Thursday, February 28, 2008


Have we in America lost our collective mind? Why is Congress, tellingly controlled by the Democrats, wasting our time and money (I know! That's what they do!) investigating steroid use in Major League Baseball? More to the point, why are we Americans standing for this happy nonsense?

Of course, baseball is America's Sport. Baseball players are supposed to be clean cut, true blue avatars of what a good American citizen is supposed to be. But let's get a reality check here. Using steroids isn't what I would call a pressing, urgent matter for our elected officials to investigate.

On the one hand, it seems to be a gross misuse of their power to drag baseball players, their trainers and their officials -- all of them private citizens, not government employees -- and grill them endlessly, hoping for that one gotcha moment.

But then, at least they aren't planning the next round of tax hikes, over regulation, and other insults to our Liberties. There may be silver lining to all this, but I still don't like sacrificing one element of the private sector to deflect attention from my own.

Now, former Senate Majority Leader George Mitchell has his "big fish". He has enlisted the FBI to investigate possible perjury and obstruction of justice charges against Roger Clemens, one of the most famous players in baseball. All of this stems from Mitchell's twenty month investigation into steroid use among professional ball players.

This is the most pressing problem facing America today? Forgive me, but I don't see how this should be a federal matter, let alone a matter for government at any level.

The FBI case arose from hearings several weeks ago, in which Clemens, Andy Pettitte, and trainer Brian McNamee all testified. Congressmen, mostly Democrats, chided all the witnesses, saying that they didn't know what to believe.

Now we have an ongoing investigation into matters that add up to less than a molehill.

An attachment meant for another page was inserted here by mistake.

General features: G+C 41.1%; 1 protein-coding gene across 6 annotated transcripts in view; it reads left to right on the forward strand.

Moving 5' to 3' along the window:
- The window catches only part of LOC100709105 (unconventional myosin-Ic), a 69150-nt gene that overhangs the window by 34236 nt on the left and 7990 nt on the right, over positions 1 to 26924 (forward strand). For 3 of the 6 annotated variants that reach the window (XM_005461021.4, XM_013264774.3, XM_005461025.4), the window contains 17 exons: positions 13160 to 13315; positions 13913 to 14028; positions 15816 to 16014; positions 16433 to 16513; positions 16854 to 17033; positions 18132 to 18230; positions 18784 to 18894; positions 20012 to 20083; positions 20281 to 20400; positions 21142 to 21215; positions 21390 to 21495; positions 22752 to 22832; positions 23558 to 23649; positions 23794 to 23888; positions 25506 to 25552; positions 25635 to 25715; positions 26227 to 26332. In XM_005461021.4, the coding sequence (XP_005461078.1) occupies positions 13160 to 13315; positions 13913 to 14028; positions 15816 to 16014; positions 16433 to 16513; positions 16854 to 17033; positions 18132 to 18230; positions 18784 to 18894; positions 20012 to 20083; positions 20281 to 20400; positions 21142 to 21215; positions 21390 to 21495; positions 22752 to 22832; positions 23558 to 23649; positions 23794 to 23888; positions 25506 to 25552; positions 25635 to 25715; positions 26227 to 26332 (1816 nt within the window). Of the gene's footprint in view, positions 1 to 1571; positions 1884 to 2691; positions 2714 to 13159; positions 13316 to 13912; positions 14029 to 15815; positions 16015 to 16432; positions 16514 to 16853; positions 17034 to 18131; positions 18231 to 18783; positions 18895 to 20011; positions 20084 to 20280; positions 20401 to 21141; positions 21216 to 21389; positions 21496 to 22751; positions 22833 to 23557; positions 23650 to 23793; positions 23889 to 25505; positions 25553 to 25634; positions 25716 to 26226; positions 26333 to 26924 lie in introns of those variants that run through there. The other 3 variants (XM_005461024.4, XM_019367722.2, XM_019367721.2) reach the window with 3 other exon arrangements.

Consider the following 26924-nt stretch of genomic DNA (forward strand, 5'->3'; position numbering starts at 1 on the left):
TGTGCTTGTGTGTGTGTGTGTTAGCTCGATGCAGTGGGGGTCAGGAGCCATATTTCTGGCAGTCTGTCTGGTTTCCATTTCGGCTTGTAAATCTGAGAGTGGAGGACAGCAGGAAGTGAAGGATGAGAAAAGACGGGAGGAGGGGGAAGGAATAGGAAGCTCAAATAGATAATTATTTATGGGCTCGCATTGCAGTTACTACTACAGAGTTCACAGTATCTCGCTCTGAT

Look, I don't advocate the use of steroids or human growth hormones (HGH) but what's the big deal? Baseball, as big an industry as it is, is not a make or break thing for the American economy. It's not a matter of national security. Baseball is merely part of the circuses that keep Americans happily distracted from things like the presidential race, terrorism, the return of the Cold War, and the fact that Saint Obama isn't really the Second Coming.

Tell me, someone, what is the difference between using steroids and HGH and better training and exercise to improve performance? Why should Congress even think about looking into these matters? I've just paged through my copy of the Constitution, and it doesn't have anything to say about baseball and Congressional oversight.

Of course, the Constitution does have the Tenth Amendment, which reads: "The powers not delegated to the United States by the Constitution, nor prohibited by it to the States, are reserved to the States respectively, or to the people."

Now, I'm not a lawyer, but to me, in layman's terms, this says: "If it ain't in the Constitution, Congress can't do it!"

Anyone who has known me or has read my posts here at Montag's World or elsewhere on the Internet know that I'm a strong advocate for repealing any and all of America's drug laws. The Tenth Amendment is one principal reason, as is the lesson of Prohibition. You might recall that Prohibition did nothing to curtail alcohol consumption, but it did empower organized crime and vast, abusive governmental bureaucracies which survived the repeal of Prohibition, and which trample on our Liberties today.

The use of steroids and HGH in professional sports, in my mind, falls into the same sort of category. Whatever protocol of detection and enforcement the bureaucrats come up with, there will always be someone who finds a way around it. The effort to avoid these work arounds will inevitably reduce your Liberty. There really is nothing but our own will to hold the line between a just government and tyranny.

Some folks will, undoubtedly, claim that I am too concerned with millionaire sports figures, who earn seven and eight figure salaries for "playing a game", and not concerned enough for the "little guy". Well, I am concerned with every one's Liberties, regardless of wealth, color, creed, social status, gender or career path.

It is a truism that, when one person's Liberties are violated, all our Liberties are violated. Steroids and HGH aren't matters important enough for Congress to get involved in. Nor is Congress permitted by the Constitution to oversee the chemical purity of America's Pastime.

Little by little, even baseball has fallen under the boot of Liberal authoritarianism!

Copyright Feb. 28th, 2008

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